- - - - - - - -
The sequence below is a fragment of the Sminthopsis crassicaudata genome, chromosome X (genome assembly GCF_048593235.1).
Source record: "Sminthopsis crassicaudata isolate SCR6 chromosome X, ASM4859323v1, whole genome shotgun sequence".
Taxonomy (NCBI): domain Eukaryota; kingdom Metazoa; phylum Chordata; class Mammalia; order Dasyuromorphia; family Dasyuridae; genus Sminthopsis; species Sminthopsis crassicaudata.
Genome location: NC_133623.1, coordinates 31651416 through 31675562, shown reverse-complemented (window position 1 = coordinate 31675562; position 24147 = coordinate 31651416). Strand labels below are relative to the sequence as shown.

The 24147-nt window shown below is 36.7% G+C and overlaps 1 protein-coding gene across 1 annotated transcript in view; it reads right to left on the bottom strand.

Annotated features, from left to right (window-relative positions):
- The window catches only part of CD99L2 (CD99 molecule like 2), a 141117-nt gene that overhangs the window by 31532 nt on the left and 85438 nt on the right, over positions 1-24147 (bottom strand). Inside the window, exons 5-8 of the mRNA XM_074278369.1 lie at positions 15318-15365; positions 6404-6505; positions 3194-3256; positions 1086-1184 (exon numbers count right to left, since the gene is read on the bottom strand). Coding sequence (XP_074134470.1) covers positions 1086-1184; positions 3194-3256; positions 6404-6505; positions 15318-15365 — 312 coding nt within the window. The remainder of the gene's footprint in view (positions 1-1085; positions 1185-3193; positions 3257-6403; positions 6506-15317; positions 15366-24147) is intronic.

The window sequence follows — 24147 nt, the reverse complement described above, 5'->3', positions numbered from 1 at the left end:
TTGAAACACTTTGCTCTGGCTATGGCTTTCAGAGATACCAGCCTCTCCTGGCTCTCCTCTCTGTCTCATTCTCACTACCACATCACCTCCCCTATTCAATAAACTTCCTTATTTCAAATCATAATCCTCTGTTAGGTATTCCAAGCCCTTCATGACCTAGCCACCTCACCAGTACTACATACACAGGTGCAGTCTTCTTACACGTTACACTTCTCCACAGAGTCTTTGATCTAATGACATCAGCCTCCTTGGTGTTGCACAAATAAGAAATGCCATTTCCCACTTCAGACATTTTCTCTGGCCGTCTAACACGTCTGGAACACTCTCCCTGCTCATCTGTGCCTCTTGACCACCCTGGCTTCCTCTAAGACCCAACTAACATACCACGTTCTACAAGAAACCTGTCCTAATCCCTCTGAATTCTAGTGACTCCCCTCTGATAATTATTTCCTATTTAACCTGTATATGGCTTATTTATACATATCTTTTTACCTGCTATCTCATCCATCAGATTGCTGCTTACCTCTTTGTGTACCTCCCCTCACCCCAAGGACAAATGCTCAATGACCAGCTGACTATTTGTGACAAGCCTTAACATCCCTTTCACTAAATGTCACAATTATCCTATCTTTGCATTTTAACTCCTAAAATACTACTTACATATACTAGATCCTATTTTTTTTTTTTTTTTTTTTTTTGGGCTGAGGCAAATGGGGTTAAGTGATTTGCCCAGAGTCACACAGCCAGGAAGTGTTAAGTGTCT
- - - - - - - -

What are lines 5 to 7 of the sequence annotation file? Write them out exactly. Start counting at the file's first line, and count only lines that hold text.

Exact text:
The 24147-nt window shown below is 36.7% G+C and overlaps 1 protein-coding gene across 1 annotated transcript in view; it reads right to left on the bottom strand.

Annotated features, from left to right (window-relative positions):
- The window catches only part of CD99L2 (CD99 molecule like 2), a 141117-nt gene that overhangs the window by 31532 nt on the left and 85438 nt on the right, over positions 1-24147 (bottom strand). Inside the window, exons 5-8 of the mRNA XM_074278369.1 lie at positions 15318-15365; positions 6404-6505; positions 3194-3256; positions 1086-1184 (exon numbers count right to left, since the gene is read on the bottom strand). Coding sequence (XP_074134470.1) covers positions 1086-1184; positions 3194-3256; positions 6404-6505; positions 15318-15365 — 312 coding nt within the window. The remainder of the gene's footprint in view (positions 1-1085; positions 1185-3193; positions 3257-6403; positions 6506-15317; positions 15366-24147) is intronic.